A picturesque city lined with beautiful parks, Aomori is home to the world’s longest cherry tree-lined road. Lined with 6,500 cherry trees, it offers stunning views of Mt. Iwaki in the background as you take a scenic drive. You’ll also want to make sure you visit Hirosaki Castle, as this is one of the best places for Sakura in all of Japan. It features over 50 varieties planted around its castle grounds, while the beautiful lake in front makes for a beautiful sight as you row your own boat amongst the falling flowers.
You’ll find the very rare Gyoiko tree found around Nagoya Castle, while Okazaki Park features over 300 years of history alongside cherry blossoms and Japanese wisteria. Head to Mizuho Park for a scenic walk along Four Seasons Road at Yamazaki River or admire the fountain and gazebo at the lively Tsuruma Park that is known to be a happening spot with the party people of Nagoya. Early April is the best time to visit Nagoya Peace Park, where a small forest of cherry trees are nestled next to two ponds.
Visit Fukuoka in late March to early April to see thousands of sakura trees sitting next to majestic temples and leafy parks. Every spring, Maizuru Park hosts a popular cherry blossom festival called Fukuoka Castle Sakura Festival, where you’ll find the trees illuminated at night in addition to a variety of food stalls and events. This spacious park offers lots of space to stretch your legs and enjoy the view, particularly from the observation platform in the former citadel. Uminonakamichi Seaside Park is another hotspot, where 2,000 cherry trees can be admired from a rental bike as you cruise through the spacious grounds.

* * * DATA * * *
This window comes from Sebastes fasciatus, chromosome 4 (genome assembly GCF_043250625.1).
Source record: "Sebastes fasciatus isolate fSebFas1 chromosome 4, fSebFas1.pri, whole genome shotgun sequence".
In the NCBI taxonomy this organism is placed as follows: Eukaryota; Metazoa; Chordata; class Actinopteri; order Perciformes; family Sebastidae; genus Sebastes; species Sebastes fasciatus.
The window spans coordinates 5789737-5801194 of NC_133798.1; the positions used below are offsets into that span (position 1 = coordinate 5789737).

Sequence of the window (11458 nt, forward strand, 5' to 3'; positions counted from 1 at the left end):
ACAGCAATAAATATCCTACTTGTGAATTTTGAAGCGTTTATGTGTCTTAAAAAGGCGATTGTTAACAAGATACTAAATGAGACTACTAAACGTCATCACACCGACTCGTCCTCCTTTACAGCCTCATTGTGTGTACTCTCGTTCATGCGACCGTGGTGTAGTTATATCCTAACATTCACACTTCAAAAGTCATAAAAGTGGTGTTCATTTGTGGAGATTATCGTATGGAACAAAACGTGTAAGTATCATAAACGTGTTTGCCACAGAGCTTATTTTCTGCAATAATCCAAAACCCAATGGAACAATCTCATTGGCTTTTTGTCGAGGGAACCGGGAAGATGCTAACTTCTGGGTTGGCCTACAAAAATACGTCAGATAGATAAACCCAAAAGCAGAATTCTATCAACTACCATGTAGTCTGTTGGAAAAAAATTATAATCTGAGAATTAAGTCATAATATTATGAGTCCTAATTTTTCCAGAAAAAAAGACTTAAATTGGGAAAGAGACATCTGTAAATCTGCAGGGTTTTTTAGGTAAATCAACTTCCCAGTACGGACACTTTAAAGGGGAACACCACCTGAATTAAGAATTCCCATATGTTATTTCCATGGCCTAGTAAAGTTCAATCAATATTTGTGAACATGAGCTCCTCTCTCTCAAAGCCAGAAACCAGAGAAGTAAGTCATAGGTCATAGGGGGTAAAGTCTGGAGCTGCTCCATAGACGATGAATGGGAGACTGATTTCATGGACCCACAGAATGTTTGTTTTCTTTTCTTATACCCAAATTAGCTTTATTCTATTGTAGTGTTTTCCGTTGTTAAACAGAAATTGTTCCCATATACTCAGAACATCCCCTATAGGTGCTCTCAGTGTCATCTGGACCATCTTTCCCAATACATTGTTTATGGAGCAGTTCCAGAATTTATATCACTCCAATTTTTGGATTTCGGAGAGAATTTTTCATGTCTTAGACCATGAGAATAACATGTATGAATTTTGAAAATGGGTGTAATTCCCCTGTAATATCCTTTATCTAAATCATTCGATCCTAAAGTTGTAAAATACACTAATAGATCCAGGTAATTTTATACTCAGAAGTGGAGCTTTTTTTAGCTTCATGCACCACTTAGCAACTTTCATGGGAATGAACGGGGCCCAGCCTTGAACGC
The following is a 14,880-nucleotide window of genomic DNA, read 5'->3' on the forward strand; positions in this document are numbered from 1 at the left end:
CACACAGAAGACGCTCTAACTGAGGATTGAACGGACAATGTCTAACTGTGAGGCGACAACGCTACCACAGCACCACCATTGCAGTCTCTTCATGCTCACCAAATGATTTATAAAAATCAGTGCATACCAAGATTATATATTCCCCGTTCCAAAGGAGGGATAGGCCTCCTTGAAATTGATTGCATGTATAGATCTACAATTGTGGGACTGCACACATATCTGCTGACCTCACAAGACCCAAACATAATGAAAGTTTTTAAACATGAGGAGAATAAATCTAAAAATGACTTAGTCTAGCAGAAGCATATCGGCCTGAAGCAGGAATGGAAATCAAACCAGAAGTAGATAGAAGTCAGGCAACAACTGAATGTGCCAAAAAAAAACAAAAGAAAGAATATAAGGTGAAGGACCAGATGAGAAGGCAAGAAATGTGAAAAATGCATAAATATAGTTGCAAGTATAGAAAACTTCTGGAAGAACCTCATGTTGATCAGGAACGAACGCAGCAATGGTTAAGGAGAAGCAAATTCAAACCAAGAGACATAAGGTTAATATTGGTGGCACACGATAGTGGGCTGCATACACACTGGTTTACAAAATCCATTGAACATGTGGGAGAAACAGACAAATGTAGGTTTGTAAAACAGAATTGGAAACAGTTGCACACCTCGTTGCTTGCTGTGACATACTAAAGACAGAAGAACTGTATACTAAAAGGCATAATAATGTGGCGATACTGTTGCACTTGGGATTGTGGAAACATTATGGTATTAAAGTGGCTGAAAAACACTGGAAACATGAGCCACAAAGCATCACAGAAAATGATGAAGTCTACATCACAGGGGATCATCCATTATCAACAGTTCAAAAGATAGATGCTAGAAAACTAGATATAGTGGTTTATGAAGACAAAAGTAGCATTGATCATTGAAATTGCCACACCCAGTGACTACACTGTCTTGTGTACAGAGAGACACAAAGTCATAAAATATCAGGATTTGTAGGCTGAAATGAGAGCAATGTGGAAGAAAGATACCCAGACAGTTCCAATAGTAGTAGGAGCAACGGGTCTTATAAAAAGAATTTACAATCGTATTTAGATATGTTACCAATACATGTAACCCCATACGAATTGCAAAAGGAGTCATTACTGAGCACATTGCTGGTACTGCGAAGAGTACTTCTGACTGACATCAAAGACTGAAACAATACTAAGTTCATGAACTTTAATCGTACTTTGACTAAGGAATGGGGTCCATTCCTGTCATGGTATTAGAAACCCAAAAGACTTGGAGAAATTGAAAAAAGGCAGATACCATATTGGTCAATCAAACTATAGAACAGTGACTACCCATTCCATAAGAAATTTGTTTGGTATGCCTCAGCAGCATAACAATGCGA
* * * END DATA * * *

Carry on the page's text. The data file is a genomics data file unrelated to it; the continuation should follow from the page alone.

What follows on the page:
Boasting an amusement park and a small zoo, those traveling with kids can combine a day of family-friendly fun with cherry blossom viewing in Hakodate. Blooming late in the early days of May, head to the star-shaped Fort Goryokaku to see an Edo Period citadel that was turned into a public park, where the pink-hued beauties can be found dotting its historic moats. Hakodate Park is another great place to see cherry blossoms, where you can also visit the Hakodate City Museum, mini zoo and children’s playground in one of Japan’s first ever Western-style parks.
Kanazawa is a castle town that is known for its geisha districts and Kenrokuen Garden, one of Japan’s Three Great Gardens. Head here to see the 400 cherry blossoms in more than 40 varieties, then visit Kanazawa Castle Park to see its collection of unique stone walls. It’s walls and white watchtower make a unique backdrop for the cherry blossom trees, which are lit up at night to create a glowing scene in the dark. After a day of adventure, take a stroll along the Asano Riverbed to see rows of trees or admire a view of the entire city at Utatsuyama Park.
A city with historic sites and beautiful shrines, Hiroshima is home to the Hiroshima Peace Park that was built as a testament towards world peace. Wander the grounds of Hiroshima Castle to see some of the best cherry blossom viewing in the city, while Shukkeien Garden offers a quiet escape from the city bustle. A 45-minute trip to Miyajima is a must, as the small island outside of Hiroshima offers views of the “floating” torii gate and 1,300 cherry trees that surround the shrine.